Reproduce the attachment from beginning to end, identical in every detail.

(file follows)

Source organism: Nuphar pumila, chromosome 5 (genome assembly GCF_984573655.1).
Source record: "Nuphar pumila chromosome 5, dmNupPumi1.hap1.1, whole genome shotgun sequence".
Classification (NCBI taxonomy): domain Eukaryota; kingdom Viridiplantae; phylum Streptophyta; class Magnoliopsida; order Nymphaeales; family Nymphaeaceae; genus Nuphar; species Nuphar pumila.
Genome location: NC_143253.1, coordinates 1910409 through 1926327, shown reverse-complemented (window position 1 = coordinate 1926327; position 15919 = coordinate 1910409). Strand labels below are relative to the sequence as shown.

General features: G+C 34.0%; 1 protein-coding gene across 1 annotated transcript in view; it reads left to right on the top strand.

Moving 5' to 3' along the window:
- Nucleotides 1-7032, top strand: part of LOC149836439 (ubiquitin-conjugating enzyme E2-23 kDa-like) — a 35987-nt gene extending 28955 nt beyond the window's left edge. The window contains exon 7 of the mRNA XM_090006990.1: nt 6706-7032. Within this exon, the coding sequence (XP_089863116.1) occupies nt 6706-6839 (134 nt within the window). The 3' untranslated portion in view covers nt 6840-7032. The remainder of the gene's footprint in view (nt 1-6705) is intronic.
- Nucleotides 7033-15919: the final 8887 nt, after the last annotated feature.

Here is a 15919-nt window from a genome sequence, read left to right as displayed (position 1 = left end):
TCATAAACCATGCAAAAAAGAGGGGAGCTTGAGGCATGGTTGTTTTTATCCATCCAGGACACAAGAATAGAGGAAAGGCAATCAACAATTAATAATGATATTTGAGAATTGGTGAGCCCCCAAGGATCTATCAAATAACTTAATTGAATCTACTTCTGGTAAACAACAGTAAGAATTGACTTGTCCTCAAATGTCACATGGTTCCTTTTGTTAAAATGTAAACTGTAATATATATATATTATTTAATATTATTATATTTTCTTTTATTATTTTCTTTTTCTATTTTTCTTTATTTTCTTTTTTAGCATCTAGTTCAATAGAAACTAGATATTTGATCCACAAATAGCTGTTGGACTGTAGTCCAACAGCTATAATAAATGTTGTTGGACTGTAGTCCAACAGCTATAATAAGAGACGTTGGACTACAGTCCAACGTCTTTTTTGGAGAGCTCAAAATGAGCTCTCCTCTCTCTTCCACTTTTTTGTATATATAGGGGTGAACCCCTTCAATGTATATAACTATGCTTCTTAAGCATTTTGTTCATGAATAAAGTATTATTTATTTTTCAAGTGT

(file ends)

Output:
Source organism: Nuphar pumila, chromosome 5 (genome assembly GCF_984573655.1).
Source record: "Nuphar pumila chromosome 5, dmNupPumi1.hap1.1, whole genome shotgun sequence".
Classification (NCBI taxonomy): domain Eukaryota; kingdom Viridiplantae; phylum Streptophyta; class Magnoliopsida; order Nymphaeales; family Nymphaeaceae; genus Nuphar; species Nuphar pumila.
Genome location: NC_143253.1, coordinates 1910409 through 1926327, shown reverse-complemented (window position 1 = coordinate 1926327; position 15919 = coordinate 1910409). Strand labels below are relative to the sequence as shown.

General features: G+C 34.0%; 1 protein-coding gene across 1 annotated transcript in view; it reads left to right on the top strand.

Moving 5' to 3' along the window:
- Nucleotides 1-7032, top strand: part of LOC149836439 (ubiquitin-conjugating enzyme E2-23 kDa-like) — a 35987-nt gene extending 28955 nt beyond the window's left edge. The window contains exon 7 of the mRNA XM_090006990.1: nt 6706-7032. Within this exon, the coding sequence (XP_089863116.1) occupies nt 6706-6839 (134 nt within the window). The 3' untranslated portion in view covers nt 6840-7032. The remainder of the gene's footprint in view (nt 1-6705) is intronic.
- Nucleotides 7033-15919: the final 8887 nt, after the last annotated feature.

Here is a 15919-nt window from a genome sequence, read left to right as displayed (position 1 = left end):
TCATAAACCATGCAAAAAAGAGGGGAGCTTGAGGCATGGTTGTTTTTATCCATCCAGGACACAAGAATAGAGGAAAGGCAATCAACAATTAATAATGATATTTGAGAATTGGTGAGCCCCCAAGGATCTATCAAATAACTTAATTGAATCTACTTCTGGTAAACAACAGTAAGAATTGACTTGTCCTCAAATGTCACATGGTTCCTTTTGTTAAAATGTAAACTGTAATATATATATATTATTTAATATTATTATATTTTCTTTTATTATTTTCTTTTTCTATTTTTCTTTATTTTCTTTTTTAGCATCTAGTTCAATAGAAACTAGATATTTGATCCACAAATAGCTGTTGGACTGTAGTCCAACAGCTATAATAAATGTTGTTGGACTGTAGTCCAACAGCTATAATAAGAGACGTTGGACTACAGTCCAACGTCTTTTTTGGAGAGCTCAAAATGAGCTCTCCTCTCTCTTCCACTTTTTTGTATATATAGGGGTGAACCCCTTCAATGTATATAACTATGCTTCTTAAGCATTTTGTTCATGAATAAAGTATTATTTATTTTTCAAGTGT